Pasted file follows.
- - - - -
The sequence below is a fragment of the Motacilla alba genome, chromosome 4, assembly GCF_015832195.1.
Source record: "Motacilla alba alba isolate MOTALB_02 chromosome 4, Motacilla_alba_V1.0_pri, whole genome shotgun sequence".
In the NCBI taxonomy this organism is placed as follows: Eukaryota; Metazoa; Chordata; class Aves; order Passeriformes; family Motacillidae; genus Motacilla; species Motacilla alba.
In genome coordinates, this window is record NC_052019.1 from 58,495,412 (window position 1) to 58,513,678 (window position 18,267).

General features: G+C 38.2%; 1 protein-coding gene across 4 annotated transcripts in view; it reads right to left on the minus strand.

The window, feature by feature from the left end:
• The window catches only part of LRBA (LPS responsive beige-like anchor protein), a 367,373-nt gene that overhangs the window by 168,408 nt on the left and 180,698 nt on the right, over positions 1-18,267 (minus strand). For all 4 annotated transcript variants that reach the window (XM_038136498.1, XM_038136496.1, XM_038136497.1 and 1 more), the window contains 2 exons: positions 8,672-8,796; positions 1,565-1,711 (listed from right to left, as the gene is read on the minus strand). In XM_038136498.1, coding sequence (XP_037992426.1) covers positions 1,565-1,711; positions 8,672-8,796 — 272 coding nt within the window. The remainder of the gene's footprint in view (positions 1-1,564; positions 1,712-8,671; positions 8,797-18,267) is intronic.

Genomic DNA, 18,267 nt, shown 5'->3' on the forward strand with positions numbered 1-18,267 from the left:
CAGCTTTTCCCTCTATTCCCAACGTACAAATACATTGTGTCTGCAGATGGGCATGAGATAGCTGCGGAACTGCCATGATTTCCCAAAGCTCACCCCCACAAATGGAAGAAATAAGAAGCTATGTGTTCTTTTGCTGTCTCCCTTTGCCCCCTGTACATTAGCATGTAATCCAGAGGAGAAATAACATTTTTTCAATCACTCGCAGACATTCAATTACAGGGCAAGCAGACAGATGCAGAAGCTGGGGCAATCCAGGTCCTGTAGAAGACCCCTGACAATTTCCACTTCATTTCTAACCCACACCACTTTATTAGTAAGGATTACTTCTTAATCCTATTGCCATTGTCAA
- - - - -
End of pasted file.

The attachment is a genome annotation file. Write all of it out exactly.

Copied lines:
The sequence below is a fragment of the Motacilla alba genome, chromosome 4, assembly GCF_015832195.1.
Source record: "Motacilla alba alba isolate MOTALB_02 chromosome 4, Motacilla_alba_V1.0_pri, whole genome shotgun sequence".
In the NCBI taxonomy this organism is placed as follows: Eukaryota; Metazoa; Chordata; class Aves; order Passeriformes; family Motacillidae; genus Motacilla; species Motacilla alba.
In genome coordinates, this window is record NC_052019.1 from 58,495,412 (window position 1) to 58,513,678 (window position 18,267).

General features: G+C 38.2%; 1 protein-coding gene across 4 annotated transcripts in view; it reads right to left on the minus strand.

The window, feature by feature from the left end:
• The window catches only part of LRBA (LPS responsive beige-like anchor protein), a 367,373-nt gene that overhangs the window by 168,408 nt on the left and 180,698 nt on the right, over positions 1-18,267 (minus strand). For all 4 annotated transcript variants that reach the window (XM_038136498.1, XM_038136496.1, XM_038136497.1 and 1 more), the window contains 2 exons: positions 8,672-8,796; positions 1,565-1,711 (listed from right to left, as the gene is read on the minus strand). In XM_038136498.1, coding sequence (XP_037992426.1) covers positions 1,565-1,711; positions 8,672-8,796 — 272 coding nt within the window. The remainder of the gene's footprint in view (positions 1-1,564; positions 1,712-8,671; positions 8,797-18,267) is intronic.

Genomic DNA, 18,267 nt, shown 5'->3' on the forward strand with positions numbered 1-18,267 from the left:
CAGCTTTTCCCTCTATTCCCAACGTACAAATACATTGTGTCTGCAGATGGGCATGAGATAGCTGCGGAACTGCCATGATTTCCCAAAGCTCACCCCCACAAATGGAAGAAATAAGAAGCTATGTGTTCTTTTGCTGTCTCCCTTTGCCCCCTGTACATTAGCATGTAATCCAGAGGAGAAATAACATTTTTTCAATCACTCGCAGACATTCAATTACAGGGCAAGCAGACAGATGCAGAAGCTGGGGCAATCCAGGTCCTGTAGAAGACCCCTGACAATTTCCACTTCATTTCTAACCCACACCACTTTATTAGTAAGGATTACTTCTTAATCCTATTGCCATTGTCAA